A semi-decent TENS machine can cost somewhere between $70 and $200, but the team here have reduced the cost tremendously simply by separating the futzing analog/contact pad part from the signal generation part of the project. The signal generation actually happens on an Android phone, with settings to ‘relieve pain’, ‘relax’, ‘pulse’, and ‘random’. These signals are generated as audio and sent out over the headphone port. From there, the signal is amplified and sent to the neat skin-contact pads.
After prototyping their circuit, the team actually etched a circuit board for the final phase of the hackathon. Demo video below.
Continue reading “Building a Transcutaneous Electrical Nerve Stimulation Device in a Weekend”
The Red Pitaya is a credit-card sized board that runs Linux, has Ethernet, and a good bit of RAM. This sounds a lot like a Raspberry Pi and BeagleBone Black, but the similarities end there. The Red Pitaya also has two RF inputs, two RF outputs, and a load of digital IOs, all connected to an Xilinx SoC that includes an FPGA. [Pavel] realized the Pitaya had all the components of a software-defined radio, and built an implementation to prove it.
The input for the SDR taps directly into one of the high impedance inputs with a simple loop antenna made out of telephone cable. The actual software-defined part of this radio borrows heavily from an Xilinx application note, while everything is controlled by either SDR# or HDSDR.
[Pavel] included a pre-built SD card image with all his software, so cloning this project is simply a matter of copying an SD card and building an antenna. The full source is also available, interesting if you would like to muck about with FPGAs and SDRs.
“Wizard Staff” or “Wisest Wizard” is a drinking game played at parties where the attendees participate by taping the empty cans of the drinks they’ve consumed on top of one another to form a staff of inebriated power. A person with a longer staff is considered to be at a higher level and can therefore command lesser wizards to pound their current beverage to a point they see fit. Not everyone at a party necessarily drinks their tasty libation of choice from a can however. So, [Ahmed] and his group came up with a solution for those of us who might alternately prefer to wield a pint glass of power instead.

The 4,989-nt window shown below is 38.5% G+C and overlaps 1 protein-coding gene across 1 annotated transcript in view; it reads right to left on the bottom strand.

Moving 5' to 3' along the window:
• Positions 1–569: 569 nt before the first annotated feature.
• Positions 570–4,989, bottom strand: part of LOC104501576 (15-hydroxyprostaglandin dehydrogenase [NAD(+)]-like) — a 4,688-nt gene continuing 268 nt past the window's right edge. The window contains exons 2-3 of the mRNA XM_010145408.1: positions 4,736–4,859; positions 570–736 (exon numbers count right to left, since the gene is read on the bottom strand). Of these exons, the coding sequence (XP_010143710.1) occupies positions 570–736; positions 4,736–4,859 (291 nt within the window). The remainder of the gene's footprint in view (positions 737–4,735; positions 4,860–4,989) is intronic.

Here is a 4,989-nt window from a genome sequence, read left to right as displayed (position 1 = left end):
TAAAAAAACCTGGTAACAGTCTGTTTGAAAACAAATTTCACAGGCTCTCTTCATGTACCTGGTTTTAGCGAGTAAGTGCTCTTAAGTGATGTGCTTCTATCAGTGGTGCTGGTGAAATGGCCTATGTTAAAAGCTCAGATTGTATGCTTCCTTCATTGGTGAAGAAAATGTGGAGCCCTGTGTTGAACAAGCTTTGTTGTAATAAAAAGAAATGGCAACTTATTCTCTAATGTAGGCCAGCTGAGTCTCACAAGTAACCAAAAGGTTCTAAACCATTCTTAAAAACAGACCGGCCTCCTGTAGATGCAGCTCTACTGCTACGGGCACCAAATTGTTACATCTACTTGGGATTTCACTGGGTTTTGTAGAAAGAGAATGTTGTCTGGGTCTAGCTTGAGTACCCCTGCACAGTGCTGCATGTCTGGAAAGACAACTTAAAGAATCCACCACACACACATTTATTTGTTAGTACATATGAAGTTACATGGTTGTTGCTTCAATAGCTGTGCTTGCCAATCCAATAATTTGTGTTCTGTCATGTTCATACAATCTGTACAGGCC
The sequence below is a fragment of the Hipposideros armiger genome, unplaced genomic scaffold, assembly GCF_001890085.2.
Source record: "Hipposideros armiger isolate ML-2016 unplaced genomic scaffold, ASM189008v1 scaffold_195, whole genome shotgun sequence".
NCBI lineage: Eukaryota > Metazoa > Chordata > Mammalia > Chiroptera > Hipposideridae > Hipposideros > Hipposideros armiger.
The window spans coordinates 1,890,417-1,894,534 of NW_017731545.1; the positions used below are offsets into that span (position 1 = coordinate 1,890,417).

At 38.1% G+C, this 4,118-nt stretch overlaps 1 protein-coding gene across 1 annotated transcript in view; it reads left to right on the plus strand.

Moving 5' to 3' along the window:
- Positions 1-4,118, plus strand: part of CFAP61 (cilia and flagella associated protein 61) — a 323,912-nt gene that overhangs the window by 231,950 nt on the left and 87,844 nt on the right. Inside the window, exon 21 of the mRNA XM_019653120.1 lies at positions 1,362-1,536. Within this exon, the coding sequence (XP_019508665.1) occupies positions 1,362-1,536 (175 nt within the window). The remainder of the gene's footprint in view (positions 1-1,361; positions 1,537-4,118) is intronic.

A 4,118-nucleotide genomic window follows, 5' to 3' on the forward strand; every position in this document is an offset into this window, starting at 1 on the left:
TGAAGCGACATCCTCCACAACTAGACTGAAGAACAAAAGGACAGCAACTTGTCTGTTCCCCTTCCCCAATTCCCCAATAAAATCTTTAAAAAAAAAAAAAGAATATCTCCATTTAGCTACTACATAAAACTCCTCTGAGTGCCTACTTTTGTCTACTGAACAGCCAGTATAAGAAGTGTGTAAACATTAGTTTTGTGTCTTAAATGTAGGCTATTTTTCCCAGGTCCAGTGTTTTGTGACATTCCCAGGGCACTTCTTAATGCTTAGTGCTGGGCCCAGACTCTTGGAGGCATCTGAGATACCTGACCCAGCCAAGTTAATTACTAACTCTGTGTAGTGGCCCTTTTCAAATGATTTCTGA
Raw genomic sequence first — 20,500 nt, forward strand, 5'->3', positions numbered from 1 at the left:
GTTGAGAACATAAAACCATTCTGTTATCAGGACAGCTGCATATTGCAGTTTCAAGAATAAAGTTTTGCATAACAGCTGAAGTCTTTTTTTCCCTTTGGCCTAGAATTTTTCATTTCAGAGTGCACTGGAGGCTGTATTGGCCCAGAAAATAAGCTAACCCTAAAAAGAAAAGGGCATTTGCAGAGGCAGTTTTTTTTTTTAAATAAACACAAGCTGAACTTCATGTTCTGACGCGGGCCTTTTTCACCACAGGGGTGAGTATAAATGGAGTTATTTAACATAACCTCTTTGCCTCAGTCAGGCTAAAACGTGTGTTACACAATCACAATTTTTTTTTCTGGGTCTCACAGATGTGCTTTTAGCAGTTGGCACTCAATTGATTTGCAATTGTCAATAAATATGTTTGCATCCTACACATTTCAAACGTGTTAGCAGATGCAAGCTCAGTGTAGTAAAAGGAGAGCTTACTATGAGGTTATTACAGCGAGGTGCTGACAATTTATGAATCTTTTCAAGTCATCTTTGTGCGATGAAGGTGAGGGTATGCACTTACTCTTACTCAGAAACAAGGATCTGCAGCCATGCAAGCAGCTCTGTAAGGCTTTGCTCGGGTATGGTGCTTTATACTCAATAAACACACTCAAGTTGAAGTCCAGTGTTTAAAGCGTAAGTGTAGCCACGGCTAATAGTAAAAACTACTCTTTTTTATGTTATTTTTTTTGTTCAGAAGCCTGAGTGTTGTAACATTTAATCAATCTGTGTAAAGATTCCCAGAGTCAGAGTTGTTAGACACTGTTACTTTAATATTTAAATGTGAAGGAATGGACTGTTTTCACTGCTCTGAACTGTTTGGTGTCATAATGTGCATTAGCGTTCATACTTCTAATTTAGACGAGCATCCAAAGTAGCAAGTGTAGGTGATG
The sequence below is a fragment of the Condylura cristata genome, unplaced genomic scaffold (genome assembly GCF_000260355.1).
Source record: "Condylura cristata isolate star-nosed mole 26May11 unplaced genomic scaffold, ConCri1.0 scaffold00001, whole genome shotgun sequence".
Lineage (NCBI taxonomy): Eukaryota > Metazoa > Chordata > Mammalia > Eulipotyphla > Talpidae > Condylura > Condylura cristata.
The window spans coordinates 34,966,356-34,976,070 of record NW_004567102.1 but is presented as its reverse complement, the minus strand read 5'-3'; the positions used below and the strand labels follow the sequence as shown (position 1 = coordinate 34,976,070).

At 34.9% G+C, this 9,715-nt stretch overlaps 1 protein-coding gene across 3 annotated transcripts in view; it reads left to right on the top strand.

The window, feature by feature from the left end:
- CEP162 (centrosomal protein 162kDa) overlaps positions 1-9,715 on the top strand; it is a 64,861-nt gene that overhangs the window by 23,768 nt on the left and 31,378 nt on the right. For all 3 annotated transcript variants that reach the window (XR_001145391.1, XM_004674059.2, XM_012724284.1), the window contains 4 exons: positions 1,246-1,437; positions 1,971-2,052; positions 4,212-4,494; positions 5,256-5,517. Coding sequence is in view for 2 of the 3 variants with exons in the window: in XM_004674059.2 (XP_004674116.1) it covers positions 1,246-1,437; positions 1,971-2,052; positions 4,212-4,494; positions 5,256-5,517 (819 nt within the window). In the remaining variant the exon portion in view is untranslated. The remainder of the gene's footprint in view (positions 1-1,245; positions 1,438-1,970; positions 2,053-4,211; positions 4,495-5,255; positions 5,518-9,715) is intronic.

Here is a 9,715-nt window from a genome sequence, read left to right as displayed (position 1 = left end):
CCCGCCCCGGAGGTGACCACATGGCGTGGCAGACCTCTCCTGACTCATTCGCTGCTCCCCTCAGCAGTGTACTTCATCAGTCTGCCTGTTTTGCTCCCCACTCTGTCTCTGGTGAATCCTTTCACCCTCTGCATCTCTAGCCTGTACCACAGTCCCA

In their hardware project for Hack Illinois 2015, [Brady Salz], [Ahmed Suhyl], [Dario Aranguiz], and [Kashev Dalmia] decided to add a zest of tech to the game. For their updated rendition, glasses are equipped with battery packs for mobility, a Spark micro-controller, and different colored LEDs as indicators. A couple of wires reach into the bottom of each glass to measure conductivity and keep track of the number of times it is filled and then emptied. In leu of towers of aluminum husks and duct-tape, the group developed a simple Android app for participants to log into which will track and visualize the standings of each player registered to one of the glasses. They even created a pebble version of the app that will display all the same information in case you don’t want to risk handling your phone while drinking… heh.
For an added level of fun, once a player reaches a certain level above someone else, they unlock the option to “challenge” the lesser adversary. By selecting that person’s user name in the app, the LED and buzzer on their glass will spring to life, letting them know they’ve been chosen to chug the rest of their drink. If you’re curious how they made it work, you can check out the team’s code on Github and maybe take a stab at giving the game a makeover of your own.
Continue reading “The Wisest Wizard Doesn’t Drink from Cans”
Buyouts, acquisitions, and mergers of semiconductor companies are not unfamiliar territory for anyone who deals with chips and components for a living. Remember Mostek? That’s STMicroelectronics now. The switches used to type this post – Cherry blues – were made by ON Semiconductor. Remember Motorola? Freescale.
Today marks another merger, this time between NXP and Freescale. The merger will result in a $40 Billion dollar company, putting it in the top ten largest semiconductor companies.
Hackaday readers should know NXP for being the only company ever to produce an ARM microcontroller in a DIP package along with thousands of other cool components. Freescale is perhaps best known for their i.MX6 series of ARM processors, but of course both companies have a portfolio that stretches back decades and is filled with tens of thousands of parts.